Hope Christian Church ASU has regularly, and in a variety of different ways, engaged in practices which create an unhealthy environment for students at ASU. These practices are detailed below.
NOTE: It is important to note that none of the behaviors epitomized by Hope Christian Church ASU here are considered “normal” for Christian ministries or faith-based groups to engage in. Any ideas such as “that is just how Church-groups operate” would be egregiously in error.
Dozens of experience reports were collected from former members which demonstrate these violations by Hope Christian Church ASU.
"The staff of Hope Church exulted in the fact that ASU’s official involvement in Outlaw Comedy events (though they were ignorant of the connection with Hope) provided the church with a tacit endorsement from the university, and legitimized its presence and activities on campus. It is my considered opinion that ASU is complicit to a degree in enabling Hope Church to exert spiritual abuse upon ASU students."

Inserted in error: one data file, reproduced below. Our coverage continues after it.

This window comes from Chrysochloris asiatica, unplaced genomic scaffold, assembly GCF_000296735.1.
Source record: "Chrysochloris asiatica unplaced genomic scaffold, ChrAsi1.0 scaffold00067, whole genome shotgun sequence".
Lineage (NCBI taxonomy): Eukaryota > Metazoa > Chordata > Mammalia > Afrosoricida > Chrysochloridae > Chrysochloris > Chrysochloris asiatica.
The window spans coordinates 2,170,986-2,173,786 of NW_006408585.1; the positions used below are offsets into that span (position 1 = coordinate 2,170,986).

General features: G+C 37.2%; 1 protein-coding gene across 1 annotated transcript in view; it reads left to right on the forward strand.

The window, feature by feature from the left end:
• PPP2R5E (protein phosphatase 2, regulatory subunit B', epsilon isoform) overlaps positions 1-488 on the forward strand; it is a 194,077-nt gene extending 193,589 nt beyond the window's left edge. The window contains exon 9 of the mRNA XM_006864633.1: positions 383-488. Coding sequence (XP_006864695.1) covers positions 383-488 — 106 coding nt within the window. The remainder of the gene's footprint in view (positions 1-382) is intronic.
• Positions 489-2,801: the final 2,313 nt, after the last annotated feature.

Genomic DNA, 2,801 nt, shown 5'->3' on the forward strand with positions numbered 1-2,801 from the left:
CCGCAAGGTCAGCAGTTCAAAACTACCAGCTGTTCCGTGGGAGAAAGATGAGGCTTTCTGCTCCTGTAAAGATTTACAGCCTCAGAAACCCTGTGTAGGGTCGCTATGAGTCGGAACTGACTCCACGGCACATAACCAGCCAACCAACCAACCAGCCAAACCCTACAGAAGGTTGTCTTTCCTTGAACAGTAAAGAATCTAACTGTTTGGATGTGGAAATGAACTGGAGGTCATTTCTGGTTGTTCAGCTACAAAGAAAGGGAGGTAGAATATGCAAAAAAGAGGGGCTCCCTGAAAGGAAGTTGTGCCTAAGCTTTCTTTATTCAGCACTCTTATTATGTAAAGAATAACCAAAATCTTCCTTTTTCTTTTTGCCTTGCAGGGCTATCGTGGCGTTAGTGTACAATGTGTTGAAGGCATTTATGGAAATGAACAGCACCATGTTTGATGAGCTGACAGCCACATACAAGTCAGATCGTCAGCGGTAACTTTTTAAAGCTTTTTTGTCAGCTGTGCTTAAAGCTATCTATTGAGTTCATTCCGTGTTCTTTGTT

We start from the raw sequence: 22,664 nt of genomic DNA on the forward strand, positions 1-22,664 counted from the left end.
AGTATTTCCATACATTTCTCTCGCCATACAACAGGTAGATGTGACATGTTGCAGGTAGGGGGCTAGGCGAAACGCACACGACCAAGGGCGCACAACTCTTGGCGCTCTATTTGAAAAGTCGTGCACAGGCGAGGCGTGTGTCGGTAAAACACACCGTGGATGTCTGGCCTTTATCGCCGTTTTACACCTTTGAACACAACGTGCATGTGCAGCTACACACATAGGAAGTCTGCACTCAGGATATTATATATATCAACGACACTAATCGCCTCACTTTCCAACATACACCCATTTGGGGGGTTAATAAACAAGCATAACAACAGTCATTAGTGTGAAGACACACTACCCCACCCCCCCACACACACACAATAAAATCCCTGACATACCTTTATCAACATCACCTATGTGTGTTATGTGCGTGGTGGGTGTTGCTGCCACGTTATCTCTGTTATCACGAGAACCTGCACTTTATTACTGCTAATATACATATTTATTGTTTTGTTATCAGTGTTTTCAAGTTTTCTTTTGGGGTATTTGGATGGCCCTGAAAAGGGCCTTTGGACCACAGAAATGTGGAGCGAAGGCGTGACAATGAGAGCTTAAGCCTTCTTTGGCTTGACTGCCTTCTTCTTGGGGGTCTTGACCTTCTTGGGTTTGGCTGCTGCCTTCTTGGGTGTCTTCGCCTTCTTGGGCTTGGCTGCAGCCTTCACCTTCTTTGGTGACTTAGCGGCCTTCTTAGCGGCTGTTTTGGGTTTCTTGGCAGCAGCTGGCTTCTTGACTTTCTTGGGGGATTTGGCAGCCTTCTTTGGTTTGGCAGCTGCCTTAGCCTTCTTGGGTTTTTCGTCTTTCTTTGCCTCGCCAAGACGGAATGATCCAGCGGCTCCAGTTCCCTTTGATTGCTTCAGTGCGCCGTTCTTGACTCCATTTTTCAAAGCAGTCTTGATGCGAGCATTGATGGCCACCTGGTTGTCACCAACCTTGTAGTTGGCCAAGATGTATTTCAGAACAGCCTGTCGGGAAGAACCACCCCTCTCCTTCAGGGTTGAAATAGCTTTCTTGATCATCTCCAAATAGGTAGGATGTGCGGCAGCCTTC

"Hope leaders coached him on how to lie more effectively to mask Hope’s affiliation with their front groups."
1.Building “front groups”/masquerading as other organizations, who are in fact subsets of Hope’s ministry, while not being transparent with students whom they engage about this fact (There is also a post on the Home page about this giving proof)
Summary: Five other campus organizations: The Respect Movement (composed of Man Up and WoW Factor), Sun Devil’s Wear Prada (a subset of WoW Factor), Outlaw Comedy, Sun Devil Survivor, and Sun Devils for Christ, are used for purposes of evangelism by Hope Christian Church ASU, without transparency toward the students they engage. These clubs are in no way independent organizations. They are front groups which are fully operated under the wing of Hope Christian Church. They exist so that Hope can get away with using them in various ways to further the interests of the church without ASU’s knowledge whether that be by securing funding, space, time, or resources from ASU, or simply deceiving the students they meet by masquerading as something other than a church group. This creates a situation where ASU is unknowingly a party to the recruitment efforts of Hope Christian Church ASU, and where students are often deceived as to what they are getting into.